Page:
Tuesday, September 13, 2016

How to be...That Mom

So I've managed to update our Facebook page more than the blog.  But please give MommaDe and I some slack.  We're moms to special needs kids.

I've made no secret that I've suspected that I'm on the spectrum.  Well, since I went back to school full-time, I wanted accommodations, and to get that...I needed a diagnosis on paper.  As it turned out, the third time was the charm.  My primary care provider got me a referral, and three diagnostic schedules and a psych report later, it was official:  Attention Deficit Hyperactivity Disorder superimposed on Autism.  On paper, it's "mild" autism.  I'm not fond of functioning labels (anymore).  But, that being said, if Asperger's Syndrome was still a diagnosis, that is likely what would have happened...if I had been diagnosed the first two times appropriately, and not dismissed by "medical professionals."  That was the diagnosis I attempted to pursue in 2007 and 2009.  But, that's another blog for another time. Henceforth, I am going by The Mommy Autistic instead of High Functioning Mommy.

This semester, I'm taking two writing classes...to offset the fact I'm taking Elementary Statistics.  Writing is one of my "narrow restrictive interests" so I'm hoping that will translate to good grades in those classes. That being said, I wrote this for Fiction Writing.  It's based on actual events, it's good advice, I had to limit it to two double-spaced pages...though the internal mommy thoughts of the character are quite embellished.  Enjoy!  ~The Mommy Autistic

How to be...That Mom

Worry not reader, don’t let my use of “mom” put you off—fathers, you can just as easily be “that dad,” or even “that parent” if you prefer ungendered terms.  “That parent,” known to school administrators, teachers, and doctors.  Sure, all parents have a bit of overzealousness when it comes to their children—it’s human nature.  But parents of special needs children are inducted into a different type of parenthood.  In order to make the world safe and accepting of their child, their involvement with their children is often escalated a few notches…and then some.  This is not the same as helicopter parenting, though we know we certainly appear so at a glance.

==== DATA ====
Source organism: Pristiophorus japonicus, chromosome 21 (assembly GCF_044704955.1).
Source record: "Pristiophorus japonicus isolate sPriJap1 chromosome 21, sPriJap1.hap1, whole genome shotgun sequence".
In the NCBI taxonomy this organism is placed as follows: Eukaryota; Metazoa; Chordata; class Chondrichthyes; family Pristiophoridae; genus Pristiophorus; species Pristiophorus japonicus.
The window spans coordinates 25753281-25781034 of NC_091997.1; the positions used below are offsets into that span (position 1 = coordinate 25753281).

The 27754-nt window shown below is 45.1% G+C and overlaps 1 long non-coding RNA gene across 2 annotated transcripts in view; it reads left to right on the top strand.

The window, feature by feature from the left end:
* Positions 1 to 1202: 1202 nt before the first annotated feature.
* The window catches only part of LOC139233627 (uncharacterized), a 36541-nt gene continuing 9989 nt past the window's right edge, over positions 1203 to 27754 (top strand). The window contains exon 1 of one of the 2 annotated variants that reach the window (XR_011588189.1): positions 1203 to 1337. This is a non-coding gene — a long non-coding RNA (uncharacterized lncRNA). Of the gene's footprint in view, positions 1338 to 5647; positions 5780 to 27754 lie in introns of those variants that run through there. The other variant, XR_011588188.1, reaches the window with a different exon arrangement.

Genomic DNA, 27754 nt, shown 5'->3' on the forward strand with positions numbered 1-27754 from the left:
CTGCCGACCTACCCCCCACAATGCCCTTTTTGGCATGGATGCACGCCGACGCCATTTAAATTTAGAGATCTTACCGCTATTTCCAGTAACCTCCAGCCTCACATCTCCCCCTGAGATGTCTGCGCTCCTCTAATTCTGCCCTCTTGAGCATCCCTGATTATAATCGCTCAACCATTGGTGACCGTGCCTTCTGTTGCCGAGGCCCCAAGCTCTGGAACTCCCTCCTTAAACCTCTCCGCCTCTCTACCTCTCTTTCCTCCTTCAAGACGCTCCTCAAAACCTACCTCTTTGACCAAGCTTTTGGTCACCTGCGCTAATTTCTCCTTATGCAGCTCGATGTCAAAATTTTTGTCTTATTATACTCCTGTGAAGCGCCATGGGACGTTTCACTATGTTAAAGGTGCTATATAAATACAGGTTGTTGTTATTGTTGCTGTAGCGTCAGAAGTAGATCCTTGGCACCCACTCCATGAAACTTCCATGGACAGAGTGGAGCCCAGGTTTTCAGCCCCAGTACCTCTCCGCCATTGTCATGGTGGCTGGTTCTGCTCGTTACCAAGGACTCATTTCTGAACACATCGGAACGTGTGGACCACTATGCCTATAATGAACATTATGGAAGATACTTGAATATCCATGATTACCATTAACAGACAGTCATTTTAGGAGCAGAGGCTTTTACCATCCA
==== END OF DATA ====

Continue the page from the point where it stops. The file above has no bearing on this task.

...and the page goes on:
You may not realize how easy you have it until your normal is not normal, or when normal comes your way, it’s bizarre to you.  What is normal, anyway?  A setting on a dryer.  Normal parents send their kids off to school, usually without a second thought.  Special needs parents have diverse varieties of normal, and it fluctuates depending on their child’s unique needs.  We usually manage to retain a sense of humor about it, mostly as a survival mechanism to offset stress levels that can rival those of combat soldiers.  Humor, and copious amounts of caffeine.

A normal kid comes home and says how they did this or that, maybe complain a little.  They bound off the bus and walk, jog, or skip into their home.  No supervision necessary.  Just another brick in the wall.  A special needs parent must meet their child at the bus, lest their son run off.  The smell hits just as you take your child’s hand.  Red flag number one.  At least your kid’s wearing a long tank top and dark shorts today.  The aide that sits with him on the bus reports he fell asleep before the bus left the school (bless her heart for not mentioning the stench!).  You nod, thank them, and go inside.  Two steps in, your first grader is ripping his clothes off and you are horrified to find that he is wearing normal underwear.  Normal!  There’s that word again.  But the underwear doesn’t look normal…before your kid can run off and spread doodie destruction, haul their 55 pounds into a bathroom.  You hope your denial will make the stinky go away as you envision Ludo from the movie Labyrinth moaning “Smell…bad…” upon arrival at the Bog of Eternal Stench.  A few minutes later, after your potty-training (speech delayed!) child has had a baby wipe bath, he is now flapping his hands at Thomas the Tank Engine on Netflix wearing nothing but a clean (for the moment) training pant, you go through his communications binder, and realize you are not crazy, you did leave written instructions multiple times for him not to be sent home in underwear.  And here we are…four times in two weeks.  The last three he was wet, but not today.  No, today was worse.  And it’s not just about the potty training.  You child also has a medical condition that effects his digestive system…and now I’m thinking of the flatulent rocks from the same scene in Labyrinth….

So you write a note—full of righteous Mommy anger—and rightly so.  Your speech-delayed child can’t tell you they’re screwing up, can’t advocate for themselves.  A normal kid can.  But who watches out for those who can’t defend themselves?  Is it any wonder that special needs parents tend become irrationally angry when something negatively impacts their children, even if it isn’t intentional? 

“That mom” starts out giving people the benefit of the doubt, until trust is repeatedly broken.  For one child, it might be a diaper mix-up.  Another child might have a life threatening condition where one mistake could mean life or death.  You might think of us as “that parent” but we tend to envision ourselves as our kid’s superheroes.

As it turned out, my professor said she liked it, and that it was different.  I think she might have even said good job.  I did include one clarification replacement word (as suggested by my professor), and now hopefully you enjoyed it too.